by Michael Cenkowski, MD1; Amer M. Johri, MD2; Raveen Pal, MD2; Jennifer Hutchison, RDCS3.
(1) University of Saskatchewan, Cardiology
(2) Queens University, Cardiology
(3) Kingston General Hospital, Cardiovascular Lab
Download article PDF – POCUS Journal 2017; 2(3):24-25.
A 35-year-old male with a past medical history of end stage renal disease on hemodialysis and a chronic pericardial effusion secondary to dialysis presented to the Emergency Room (ER) with a 2-week history of a flu-like illness and pleuritic chest pain. He was compliant with dialysis three times per week. His blood pressure was 150/85 mmHg with a heart rate of 85 beats per minute and the remainder of his vital signs were stable. Pulsus paradoxus was not present. His jugular venous pulsation (JVP) was not visible, he had soft heart sounds, and no pericardial rub was heard. An ECG showed sinus rhythm with low voltages. Chest X-ray showed an enlarged cardiac silhouette. A point-of-care ultrasound (POCUS) exam using a hand-held GE V-scantm probe was used to look for a pericardial effusion. Two sets of subcostal images, performed 3 hours apart, are shown below (Figures 1 & 2; Videos S1-S4). The patient’s blood pressure and heart rate during the second set of images was 160/90 mmHg and 75 bpm respectively. A formal transthoracic echocardiogram conducted following the first set of POCUS images confirmed that there was a 3 cm circumferential pericardial effusion that had increased in size from a baseline of 1.5 cm. There was partial early systolic right atrial collapse but no other features of cardiac tamponade.
Video S1. Subcostal view of the heart showing partial right atrial collapse.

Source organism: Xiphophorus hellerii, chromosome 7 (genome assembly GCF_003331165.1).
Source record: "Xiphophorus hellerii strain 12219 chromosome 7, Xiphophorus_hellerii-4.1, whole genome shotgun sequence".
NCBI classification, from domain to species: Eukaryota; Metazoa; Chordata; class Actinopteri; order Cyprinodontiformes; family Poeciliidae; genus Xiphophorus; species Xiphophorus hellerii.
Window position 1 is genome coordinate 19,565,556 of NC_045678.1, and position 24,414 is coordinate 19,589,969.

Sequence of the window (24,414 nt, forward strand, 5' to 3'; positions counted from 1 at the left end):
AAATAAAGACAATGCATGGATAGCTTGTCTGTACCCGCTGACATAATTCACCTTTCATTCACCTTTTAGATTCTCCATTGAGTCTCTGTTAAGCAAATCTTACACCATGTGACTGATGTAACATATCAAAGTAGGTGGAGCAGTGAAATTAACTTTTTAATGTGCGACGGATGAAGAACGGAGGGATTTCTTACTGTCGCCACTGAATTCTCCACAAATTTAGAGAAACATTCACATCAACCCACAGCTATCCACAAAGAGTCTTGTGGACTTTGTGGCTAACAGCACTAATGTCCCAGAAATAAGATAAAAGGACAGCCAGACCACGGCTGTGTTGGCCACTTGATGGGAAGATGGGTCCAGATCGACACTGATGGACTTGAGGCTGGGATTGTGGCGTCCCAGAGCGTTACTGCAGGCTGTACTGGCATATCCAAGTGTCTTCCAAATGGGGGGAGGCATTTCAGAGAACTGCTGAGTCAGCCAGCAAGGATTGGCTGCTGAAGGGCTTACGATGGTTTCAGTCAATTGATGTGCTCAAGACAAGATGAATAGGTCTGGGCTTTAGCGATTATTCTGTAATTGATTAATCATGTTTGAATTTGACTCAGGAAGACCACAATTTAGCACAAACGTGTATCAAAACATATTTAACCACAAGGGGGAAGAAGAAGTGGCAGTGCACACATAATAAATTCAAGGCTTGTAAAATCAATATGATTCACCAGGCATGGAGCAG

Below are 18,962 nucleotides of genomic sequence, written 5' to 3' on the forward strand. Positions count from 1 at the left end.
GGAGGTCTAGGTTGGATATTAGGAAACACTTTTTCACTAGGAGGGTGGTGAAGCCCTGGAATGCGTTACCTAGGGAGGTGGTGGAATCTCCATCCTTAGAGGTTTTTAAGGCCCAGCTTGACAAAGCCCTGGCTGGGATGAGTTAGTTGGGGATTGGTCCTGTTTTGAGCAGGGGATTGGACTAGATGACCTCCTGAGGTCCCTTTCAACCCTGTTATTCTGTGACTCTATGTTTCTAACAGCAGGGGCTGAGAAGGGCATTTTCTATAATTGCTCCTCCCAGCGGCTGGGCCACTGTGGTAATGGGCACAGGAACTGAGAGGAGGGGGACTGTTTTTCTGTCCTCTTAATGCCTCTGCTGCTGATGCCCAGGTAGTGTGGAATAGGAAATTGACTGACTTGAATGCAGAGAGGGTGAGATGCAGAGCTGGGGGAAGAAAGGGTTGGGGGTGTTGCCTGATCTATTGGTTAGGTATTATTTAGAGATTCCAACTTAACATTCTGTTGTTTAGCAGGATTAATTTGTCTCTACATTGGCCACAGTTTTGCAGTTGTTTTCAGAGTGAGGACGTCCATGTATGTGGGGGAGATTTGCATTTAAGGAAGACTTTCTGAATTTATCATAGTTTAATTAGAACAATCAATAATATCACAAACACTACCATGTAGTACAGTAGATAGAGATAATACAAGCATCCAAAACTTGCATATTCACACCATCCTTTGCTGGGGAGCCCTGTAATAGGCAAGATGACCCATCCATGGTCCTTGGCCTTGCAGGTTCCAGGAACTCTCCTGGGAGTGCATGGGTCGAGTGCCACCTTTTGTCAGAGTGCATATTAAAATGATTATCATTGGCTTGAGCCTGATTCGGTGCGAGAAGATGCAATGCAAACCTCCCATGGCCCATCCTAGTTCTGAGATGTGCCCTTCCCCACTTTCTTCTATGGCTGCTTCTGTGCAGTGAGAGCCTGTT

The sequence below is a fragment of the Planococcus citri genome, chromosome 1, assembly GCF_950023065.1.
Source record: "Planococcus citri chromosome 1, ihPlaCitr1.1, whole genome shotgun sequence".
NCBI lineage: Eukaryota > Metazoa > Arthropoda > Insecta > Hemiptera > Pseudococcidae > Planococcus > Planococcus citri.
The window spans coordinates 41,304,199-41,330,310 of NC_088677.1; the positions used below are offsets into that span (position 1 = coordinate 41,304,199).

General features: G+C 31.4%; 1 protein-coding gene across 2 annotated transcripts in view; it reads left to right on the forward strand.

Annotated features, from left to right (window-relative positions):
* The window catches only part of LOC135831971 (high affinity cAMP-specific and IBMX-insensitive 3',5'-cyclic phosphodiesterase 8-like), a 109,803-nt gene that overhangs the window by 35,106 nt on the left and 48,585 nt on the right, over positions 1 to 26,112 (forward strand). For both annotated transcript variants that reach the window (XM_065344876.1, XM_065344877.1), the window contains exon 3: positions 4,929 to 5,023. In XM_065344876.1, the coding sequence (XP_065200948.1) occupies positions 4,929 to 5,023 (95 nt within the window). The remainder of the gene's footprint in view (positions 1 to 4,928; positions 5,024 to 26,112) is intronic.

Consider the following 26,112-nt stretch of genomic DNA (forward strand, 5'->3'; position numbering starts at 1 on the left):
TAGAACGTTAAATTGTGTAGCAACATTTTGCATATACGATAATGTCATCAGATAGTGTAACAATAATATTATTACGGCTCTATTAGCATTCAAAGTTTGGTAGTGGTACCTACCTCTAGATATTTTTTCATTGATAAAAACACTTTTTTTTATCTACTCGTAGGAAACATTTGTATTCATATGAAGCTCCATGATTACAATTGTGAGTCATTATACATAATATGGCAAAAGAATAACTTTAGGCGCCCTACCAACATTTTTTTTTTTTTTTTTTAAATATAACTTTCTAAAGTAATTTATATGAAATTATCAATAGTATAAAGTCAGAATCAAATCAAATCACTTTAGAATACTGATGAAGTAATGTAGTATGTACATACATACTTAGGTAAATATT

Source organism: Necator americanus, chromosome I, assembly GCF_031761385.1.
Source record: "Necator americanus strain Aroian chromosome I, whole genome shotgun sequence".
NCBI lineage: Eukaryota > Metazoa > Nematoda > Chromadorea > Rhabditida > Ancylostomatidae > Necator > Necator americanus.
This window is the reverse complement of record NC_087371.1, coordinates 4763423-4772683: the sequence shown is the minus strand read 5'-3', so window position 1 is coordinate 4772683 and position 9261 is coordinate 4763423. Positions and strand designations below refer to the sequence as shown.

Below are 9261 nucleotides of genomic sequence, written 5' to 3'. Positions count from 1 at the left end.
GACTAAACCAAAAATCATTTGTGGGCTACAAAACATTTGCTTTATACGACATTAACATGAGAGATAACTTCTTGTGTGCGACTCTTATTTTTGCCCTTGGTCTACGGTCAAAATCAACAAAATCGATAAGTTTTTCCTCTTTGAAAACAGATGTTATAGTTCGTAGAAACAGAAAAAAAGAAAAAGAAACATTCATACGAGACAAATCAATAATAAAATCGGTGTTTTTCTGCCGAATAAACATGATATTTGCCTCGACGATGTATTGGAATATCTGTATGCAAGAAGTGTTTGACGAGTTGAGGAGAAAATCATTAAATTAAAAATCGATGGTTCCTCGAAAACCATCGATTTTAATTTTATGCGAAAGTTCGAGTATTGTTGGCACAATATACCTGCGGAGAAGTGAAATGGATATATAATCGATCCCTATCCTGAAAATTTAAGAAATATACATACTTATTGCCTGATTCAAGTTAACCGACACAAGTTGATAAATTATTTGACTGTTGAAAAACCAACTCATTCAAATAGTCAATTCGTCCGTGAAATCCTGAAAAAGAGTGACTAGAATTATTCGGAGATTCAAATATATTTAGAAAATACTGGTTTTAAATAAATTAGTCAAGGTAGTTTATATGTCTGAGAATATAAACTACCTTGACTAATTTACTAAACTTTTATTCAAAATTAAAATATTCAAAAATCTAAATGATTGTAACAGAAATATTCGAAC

Video S2: Subcostal view of the inferior vena cava (IVC). The IVC is small (< 2 cm) and collapsing during respiration (>50%) suggesting a low right atrial pressure.
Video S3: Subcostal view of the heart taken after volume repletion in the dialysis unit. The right atrial collapse is no longer seen.
Video S4: Subcostal view of the IVC after volume repletion in the dialysis unit. This is similar in appearance to video S2.
What intervention was likely performed between the 2 sets of images?
- Pericardiocentesis with removal of 500 cc of pericardial fluid.
- ASA 650 mg and Colchicine 0.5 mg PO
- 500 cc bolus of NS
- Lasix 40 mg IV with 500 cc of diuresis
(Answer after References section)
The case is of a 35-year-old male with acute pericarditis complicated by a large pericardial effusion with no evidence of tamponade clinically. The initial POCUS images show mild partial collapse of the right atrium with a small (< 2cm) and collapsing (> 50%) inferior vena cava (IVC) suggesting volume depletion. The patient then received 500 cc of fluids during his scheduled dialysis session and a repeat POCUS scan 3 hours later shows near resolution of the right atrial collapse.
A pericardiocentesis (option a) is unlikely to have been performed on this patient since the amount of pericardial fluid has not changed. A removal of 500 cc would be expected to have seen a significant decrease in the size of the effusion.
Although high dose ASA and Colchicine (option b) are used to treat pericarditis, and may reduce inflammation and accelerate resorption of the pericardial fluid, three hours is too early to begin seeing a hemodynamic response to these drugs.
The diuretic effect (option d) would be expected to reduce intravascular volume and lower right atrial pressure. The expected response would be to increase the degree of right atrial collapse.